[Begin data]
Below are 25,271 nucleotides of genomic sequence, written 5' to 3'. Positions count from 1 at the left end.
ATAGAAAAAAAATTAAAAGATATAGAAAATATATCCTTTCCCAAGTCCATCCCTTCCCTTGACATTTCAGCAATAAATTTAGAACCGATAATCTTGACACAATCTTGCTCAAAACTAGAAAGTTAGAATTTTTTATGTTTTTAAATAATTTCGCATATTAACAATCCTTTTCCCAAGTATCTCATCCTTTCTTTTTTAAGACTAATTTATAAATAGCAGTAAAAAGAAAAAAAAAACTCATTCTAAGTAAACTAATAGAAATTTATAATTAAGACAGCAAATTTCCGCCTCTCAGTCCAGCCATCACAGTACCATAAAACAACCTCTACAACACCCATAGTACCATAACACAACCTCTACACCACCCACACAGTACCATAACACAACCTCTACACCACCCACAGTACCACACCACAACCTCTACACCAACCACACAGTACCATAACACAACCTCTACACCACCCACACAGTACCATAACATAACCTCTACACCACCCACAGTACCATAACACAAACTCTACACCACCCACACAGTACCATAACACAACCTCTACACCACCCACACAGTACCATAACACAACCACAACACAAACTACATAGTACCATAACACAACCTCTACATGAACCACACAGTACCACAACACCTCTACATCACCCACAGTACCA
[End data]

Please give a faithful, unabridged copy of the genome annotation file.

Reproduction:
Below are 25,271 nucleotides of genomic sequence, written 5' to 3'. Positions count from 1 at the left end.
ATAGAAAAAAAATTAAAAGATATAGAAAATATATCCTTTCCCAAGTCCATCCCTTCCCTTGACATTTCAGCAATAAATTTAGAACCGATAATCTTGACACAATCTTGCTCAAAACTAGAAAGTTAGAATTTTTTATGTTTTTAAATAATTTCGCATATTAACAATCCTTTTCCCAAGTATCTCATCCTTTCTTTTTTAAGACTAATTTATAAATAGCAGTAAAAAGAAAAAAAAAACTCATTCTAAGTAAACTAATAGAAATTTATAATTAAGACAGCAAATTTCCGCCTCTCAGTCCAGCCATCACAGTACCATAAAACAACCTCTACAACACCCATAGTACCATAACACAACCTCTACACCACCCACACAGTACCATAACACAACCTCTACACCACCCACAGTACCACACCACAACCTCTACACCAACCACACAGTACCATAACACAACCTCTACACCACCCACACAGTACCATAACATAACCTCTACACCACCCACAGTACCATAACACAAACTCTACACCACCCACACAGTACCATAACACAACCTCTACACCACCCACACAGTACCATAACACAACCACAACACAAACTACATAGTACCATAACACAACCTCTACATGAACCACACAGTACCACAACACCTCTACATCACCCACAGTACCA